Adrien Brody Did It Better

I haven’t been able to shake how unfunny this season’s episode of Curb Your Enthusiasm with Jon Hamm was. In it, Hamm played himself as he was researching a role based on Larry David. As the episode progressed, Hamm spent more time with Larry and started mimicking his phrases and mannerisms. It wasn’t funny. I’ve wanted to write about this episode without making a negative, snarky, mean, or even critical post. So here it goes.

I don’t think the episode fell flat solely because of Hamm, who might not be funny but certainly has the potential to be an interesting character actor with the right roles and directors. He was a real treat nearly playing two characters in Drew Goddard’s Bad Times at the El Royale, which is saying a lot considering the cast also included such greats as Jeff Bridges, Dakota Johnson, and Cynthia Erivo. I think the episode failed because it pointed out that impersonation in itself is not funny. Impersonation is funny when it reveals something about the person being impersonated as well as the person performing the impersonation.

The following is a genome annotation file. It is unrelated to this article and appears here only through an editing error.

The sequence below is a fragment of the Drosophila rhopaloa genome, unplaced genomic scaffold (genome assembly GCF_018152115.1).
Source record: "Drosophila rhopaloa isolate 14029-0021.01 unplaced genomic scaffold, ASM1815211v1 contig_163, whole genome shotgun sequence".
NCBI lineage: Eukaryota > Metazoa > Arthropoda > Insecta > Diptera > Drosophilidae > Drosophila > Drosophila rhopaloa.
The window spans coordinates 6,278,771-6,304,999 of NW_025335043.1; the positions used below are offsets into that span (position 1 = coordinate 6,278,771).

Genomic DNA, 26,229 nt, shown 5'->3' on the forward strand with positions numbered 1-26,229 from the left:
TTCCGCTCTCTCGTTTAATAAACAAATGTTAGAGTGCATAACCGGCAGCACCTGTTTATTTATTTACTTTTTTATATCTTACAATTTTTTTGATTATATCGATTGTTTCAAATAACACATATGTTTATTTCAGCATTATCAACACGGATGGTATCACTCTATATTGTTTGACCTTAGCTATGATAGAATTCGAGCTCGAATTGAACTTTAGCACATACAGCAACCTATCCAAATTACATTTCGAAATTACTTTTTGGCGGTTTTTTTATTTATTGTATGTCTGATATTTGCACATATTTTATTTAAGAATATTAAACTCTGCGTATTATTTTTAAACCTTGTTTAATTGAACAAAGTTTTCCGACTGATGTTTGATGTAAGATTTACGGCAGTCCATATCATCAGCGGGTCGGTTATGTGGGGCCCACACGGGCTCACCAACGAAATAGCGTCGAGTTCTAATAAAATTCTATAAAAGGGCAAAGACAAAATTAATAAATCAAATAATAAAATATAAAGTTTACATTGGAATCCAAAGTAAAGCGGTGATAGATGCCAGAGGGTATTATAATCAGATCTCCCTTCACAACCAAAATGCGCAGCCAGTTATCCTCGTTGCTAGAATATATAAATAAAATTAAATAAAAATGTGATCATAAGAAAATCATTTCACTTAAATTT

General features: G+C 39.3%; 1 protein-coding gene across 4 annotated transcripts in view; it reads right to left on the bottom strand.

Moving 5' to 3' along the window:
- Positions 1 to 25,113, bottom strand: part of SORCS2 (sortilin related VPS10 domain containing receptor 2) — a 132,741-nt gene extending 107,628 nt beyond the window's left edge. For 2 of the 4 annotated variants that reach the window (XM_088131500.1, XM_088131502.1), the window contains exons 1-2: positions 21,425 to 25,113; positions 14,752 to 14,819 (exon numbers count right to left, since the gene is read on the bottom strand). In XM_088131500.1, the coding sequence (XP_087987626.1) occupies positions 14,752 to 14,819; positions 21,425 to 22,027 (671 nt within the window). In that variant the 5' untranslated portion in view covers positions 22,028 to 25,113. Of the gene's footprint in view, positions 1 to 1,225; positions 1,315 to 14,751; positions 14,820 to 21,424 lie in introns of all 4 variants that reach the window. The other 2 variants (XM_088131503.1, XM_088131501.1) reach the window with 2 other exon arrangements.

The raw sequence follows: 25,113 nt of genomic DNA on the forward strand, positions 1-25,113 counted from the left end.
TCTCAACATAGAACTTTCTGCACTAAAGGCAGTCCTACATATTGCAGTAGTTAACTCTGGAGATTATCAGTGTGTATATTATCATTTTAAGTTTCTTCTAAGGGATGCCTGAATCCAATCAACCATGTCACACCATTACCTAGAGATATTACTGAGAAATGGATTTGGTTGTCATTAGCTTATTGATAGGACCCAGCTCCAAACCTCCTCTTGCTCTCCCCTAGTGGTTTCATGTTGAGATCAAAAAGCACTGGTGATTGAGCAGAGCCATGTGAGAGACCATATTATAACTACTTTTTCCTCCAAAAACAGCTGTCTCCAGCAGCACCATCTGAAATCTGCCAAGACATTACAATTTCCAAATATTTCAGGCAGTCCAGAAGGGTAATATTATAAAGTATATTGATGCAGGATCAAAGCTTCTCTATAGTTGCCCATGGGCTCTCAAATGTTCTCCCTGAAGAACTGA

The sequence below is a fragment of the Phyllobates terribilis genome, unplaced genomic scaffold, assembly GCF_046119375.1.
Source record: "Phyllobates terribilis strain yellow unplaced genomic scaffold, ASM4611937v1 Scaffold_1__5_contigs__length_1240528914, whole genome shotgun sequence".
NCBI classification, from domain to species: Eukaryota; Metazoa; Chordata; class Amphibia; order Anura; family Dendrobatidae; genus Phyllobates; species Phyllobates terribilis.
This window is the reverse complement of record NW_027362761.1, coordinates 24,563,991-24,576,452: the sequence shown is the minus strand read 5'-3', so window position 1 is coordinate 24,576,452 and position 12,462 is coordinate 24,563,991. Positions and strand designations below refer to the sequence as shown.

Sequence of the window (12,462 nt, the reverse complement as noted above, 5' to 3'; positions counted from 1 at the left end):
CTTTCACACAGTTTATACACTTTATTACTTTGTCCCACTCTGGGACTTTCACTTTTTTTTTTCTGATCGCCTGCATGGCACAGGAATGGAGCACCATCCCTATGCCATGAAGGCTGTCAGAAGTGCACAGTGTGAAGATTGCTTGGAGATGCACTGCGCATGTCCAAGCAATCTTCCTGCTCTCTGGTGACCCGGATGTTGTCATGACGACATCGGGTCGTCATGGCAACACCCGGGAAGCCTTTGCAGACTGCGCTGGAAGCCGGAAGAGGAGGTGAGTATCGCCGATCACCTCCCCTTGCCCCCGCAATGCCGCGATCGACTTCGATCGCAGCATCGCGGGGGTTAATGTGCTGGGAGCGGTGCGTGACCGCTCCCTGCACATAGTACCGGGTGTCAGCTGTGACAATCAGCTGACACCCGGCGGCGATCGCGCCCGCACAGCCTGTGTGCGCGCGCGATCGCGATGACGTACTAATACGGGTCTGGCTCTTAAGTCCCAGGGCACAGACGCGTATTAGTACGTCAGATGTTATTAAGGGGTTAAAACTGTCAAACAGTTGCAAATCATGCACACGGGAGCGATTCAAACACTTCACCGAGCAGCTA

There was a brilliant and hilarious episode of the short-lived Showtime series Dice where Adrien Brody played a version of himself researching Andrew Dice Clay for a role in a play. Dice, a well-meaning but excessively confident jerk on the show, is flattered and unsurprised when Brody tells him that he “defines masculinity”. Brody, who is written and plays himself as first nervous and earnest, gradually becomes Dice in voice, manner, and attitude to the point that he out-dices Dices at an open mic. The tables turn so that the once almighty Dice is threatened by the once insecure Brody. The episode is over the top and ridiculous and reveals more about these men’s screen personas than what David and Hamm did in this season’s Curb episode. Impersonation for impersonation’s sake is not funny. It has be revelatory to be humorous. Anyway, watch Dice. It’s underrated.

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